144 Strings

Christy Doran144 Strings for a Broken Chord (Between the Lines, 2018)

doran-144During the course of Christy Doran’s suite for 24 guitars (four of them basses), you’re rarely listening to all 24 guitars — or if you are, they’re playing with restraint. This isn’t an barrage of shredding, and even when dense riffage-upon-riffage moments come up, they’re well coordinated and cleanly executed. The sound often resembles jazzy prog. It proudly showing its blues and rock roots, and it’s executed with the precision of a chamber orchestra.

The band includes drums, and they’re crucial, adding a tiny bit of sonic variation that provides a focal point. The four electric basses often get buried in the mix, but they have plenty of good moments, including solos. The passages of many guitars playing small parts together, often as the backing to a solo, create a lushness, a crunch that can only come from lots of strings being plucked at once. “Broken Chords” is brimming with that sound. The bluesy “Bad News Babe” is another good example, with the little chiming harmonics played as a group backing.

“Andromeda” is an exercise in grooving counterpoint — think of the overlapping lines of Steve Reich or later King Crimson with a jazzy beat set down by the drum kit. It has a sparkling sound that tickles my prog center.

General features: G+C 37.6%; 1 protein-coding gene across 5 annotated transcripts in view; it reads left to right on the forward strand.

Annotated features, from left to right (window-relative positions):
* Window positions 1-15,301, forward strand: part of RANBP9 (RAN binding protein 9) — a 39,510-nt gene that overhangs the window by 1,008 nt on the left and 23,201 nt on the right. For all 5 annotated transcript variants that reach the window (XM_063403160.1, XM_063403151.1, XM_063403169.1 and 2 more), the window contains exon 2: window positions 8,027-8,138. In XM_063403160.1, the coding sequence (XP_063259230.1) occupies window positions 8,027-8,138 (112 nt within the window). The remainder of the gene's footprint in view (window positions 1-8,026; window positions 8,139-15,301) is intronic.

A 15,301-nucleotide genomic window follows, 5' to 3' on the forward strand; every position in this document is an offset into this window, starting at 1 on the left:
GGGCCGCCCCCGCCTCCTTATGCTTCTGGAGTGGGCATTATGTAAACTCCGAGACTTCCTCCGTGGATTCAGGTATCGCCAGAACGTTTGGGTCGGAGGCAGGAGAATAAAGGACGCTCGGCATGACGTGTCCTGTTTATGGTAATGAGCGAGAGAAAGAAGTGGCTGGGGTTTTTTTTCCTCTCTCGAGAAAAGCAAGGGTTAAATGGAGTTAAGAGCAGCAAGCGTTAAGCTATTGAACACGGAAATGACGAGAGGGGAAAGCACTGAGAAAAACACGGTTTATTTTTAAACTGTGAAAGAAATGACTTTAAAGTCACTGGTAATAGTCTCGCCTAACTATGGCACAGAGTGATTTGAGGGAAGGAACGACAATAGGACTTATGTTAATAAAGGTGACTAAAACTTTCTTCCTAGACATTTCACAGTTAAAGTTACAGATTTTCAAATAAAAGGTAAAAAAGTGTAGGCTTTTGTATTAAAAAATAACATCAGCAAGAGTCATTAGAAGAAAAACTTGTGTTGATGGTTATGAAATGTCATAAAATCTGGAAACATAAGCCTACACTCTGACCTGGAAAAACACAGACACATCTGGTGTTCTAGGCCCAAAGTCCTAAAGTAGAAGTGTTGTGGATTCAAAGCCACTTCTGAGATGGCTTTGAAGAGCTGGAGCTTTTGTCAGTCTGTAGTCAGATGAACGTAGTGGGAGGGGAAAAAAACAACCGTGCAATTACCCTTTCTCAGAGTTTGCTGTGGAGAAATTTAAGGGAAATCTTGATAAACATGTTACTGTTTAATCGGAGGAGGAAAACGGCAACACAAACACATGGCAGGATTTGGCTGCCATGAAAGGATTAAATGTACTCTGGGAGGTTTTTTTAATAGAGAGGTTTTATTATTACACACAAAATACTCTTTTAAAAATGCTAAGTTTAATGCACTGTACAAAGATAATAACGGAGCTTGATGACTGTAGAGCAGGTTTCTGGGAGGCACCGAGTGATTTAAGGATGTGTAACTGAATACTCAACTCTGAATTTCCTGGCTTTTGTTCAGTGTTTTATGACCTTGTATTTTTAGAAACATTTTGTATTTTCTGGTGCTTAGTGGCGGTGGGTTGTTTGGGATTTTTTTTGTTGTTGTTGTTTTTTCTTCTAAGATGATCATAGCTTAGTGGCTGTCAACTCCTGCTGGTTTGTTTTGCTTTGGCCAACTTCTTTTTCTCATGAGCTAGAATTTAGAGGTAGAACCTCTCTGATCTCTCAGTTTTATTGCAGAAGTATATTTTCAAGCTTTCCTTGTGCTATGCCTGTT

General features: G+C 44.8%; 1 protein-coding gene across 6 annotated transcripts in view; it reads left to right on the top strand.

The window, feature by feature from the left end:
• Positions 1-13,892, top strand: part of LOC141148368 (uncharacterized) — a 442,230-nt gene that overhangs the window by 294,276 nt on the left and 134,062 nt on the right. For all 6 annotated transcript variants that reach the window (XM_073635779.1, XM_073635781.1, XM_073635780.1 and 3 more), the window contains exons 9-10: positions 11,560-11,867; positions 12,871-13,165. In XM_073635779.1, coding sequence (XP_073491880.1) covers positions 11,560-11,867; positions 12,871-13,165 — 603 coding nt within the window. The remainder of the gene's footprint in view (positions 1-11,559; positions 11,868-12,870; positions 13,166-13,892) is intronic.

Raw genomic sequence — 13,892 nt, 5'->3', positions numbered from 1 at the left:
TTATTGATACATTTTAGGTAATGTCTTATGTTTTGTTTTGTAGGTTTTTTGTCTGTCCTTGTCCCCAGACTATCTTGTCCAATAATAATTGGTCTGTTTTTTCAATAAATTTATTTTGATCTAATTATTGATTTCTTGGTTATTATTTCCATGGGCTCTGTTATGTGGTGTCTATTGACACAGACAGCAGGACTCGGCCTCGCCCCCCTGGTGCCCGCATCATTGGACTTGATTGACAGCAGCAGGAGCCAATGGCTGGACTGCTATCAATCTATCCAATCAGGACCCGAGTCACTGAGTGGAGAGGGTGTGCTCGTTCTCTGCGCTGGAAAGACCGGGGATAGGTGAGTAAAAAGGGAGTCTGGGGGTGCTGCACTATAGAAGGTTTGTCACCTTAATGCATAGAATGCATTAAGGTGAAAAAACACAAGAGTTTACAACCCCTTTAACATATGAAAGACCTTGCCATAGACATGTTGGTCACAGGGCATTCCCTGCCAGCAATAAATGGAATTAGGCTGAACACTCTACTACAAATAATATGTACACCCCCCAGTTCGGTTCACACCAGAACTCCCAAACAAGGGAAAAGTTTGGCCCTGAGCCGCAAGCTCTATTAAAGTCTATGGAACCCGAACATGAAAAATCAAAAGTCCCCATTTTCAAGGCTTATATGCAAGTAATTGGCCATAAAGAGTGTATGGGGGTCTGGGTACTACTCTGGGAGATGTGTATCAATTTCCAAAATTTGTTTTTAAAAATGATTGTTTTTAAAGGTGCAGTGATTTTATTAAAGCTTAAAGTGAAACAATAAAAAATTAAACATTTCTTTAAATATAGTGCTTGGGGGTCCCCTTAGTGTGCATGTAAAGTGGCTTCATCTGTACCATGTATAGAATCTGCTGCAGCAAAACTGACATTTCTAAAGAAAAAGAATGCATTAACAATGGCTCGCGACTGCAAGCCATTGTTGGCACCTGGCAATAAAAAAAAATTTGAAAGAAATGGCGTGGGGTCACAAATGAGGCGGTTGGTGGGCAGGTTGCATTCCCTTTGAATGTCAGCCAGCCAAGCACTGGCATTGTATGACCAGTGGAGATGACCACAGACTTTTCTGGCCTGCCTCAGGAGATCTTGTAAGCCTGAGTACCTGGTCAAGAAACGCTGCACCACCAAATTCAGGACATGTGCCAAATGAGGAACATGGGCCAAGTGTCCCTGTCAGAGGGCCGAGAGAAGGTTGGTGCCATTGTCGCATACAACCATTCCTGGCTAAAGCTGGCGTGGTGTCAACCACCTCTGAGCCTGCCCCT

“Gunslingers” has some appropriate showing off, in the form of tickling, speedy riffs adorning the corners of the sound while a chiming guitar figure occupies the center. It’s a fun exercise in precision, including what sounds like a “solo” played by multiple guitars in unison:

Doran was fortunate enough to present 144 Strings live in a theater, with the guitarists seated in a gentle arc spanning the stage. It just plain looks fun, and based on the excerpts he’s posted, the concert was a blast as well.

Monk: The Work

Miles OkazakiWork (self-released, 2018)

From Kevin Whitehead’s book, New Dutch Swing, regarding Thelonious Monk’s “deliberate lack of polish”:

What some heard as fumbling, thick fingers crushing so many adjacent notes, Misha [Mengelberg] heard simply as a liberal use of minor seconds. Monk in a way took diatonic harmony to its extreme, hiding every basic triad in an obfuscatory thicket.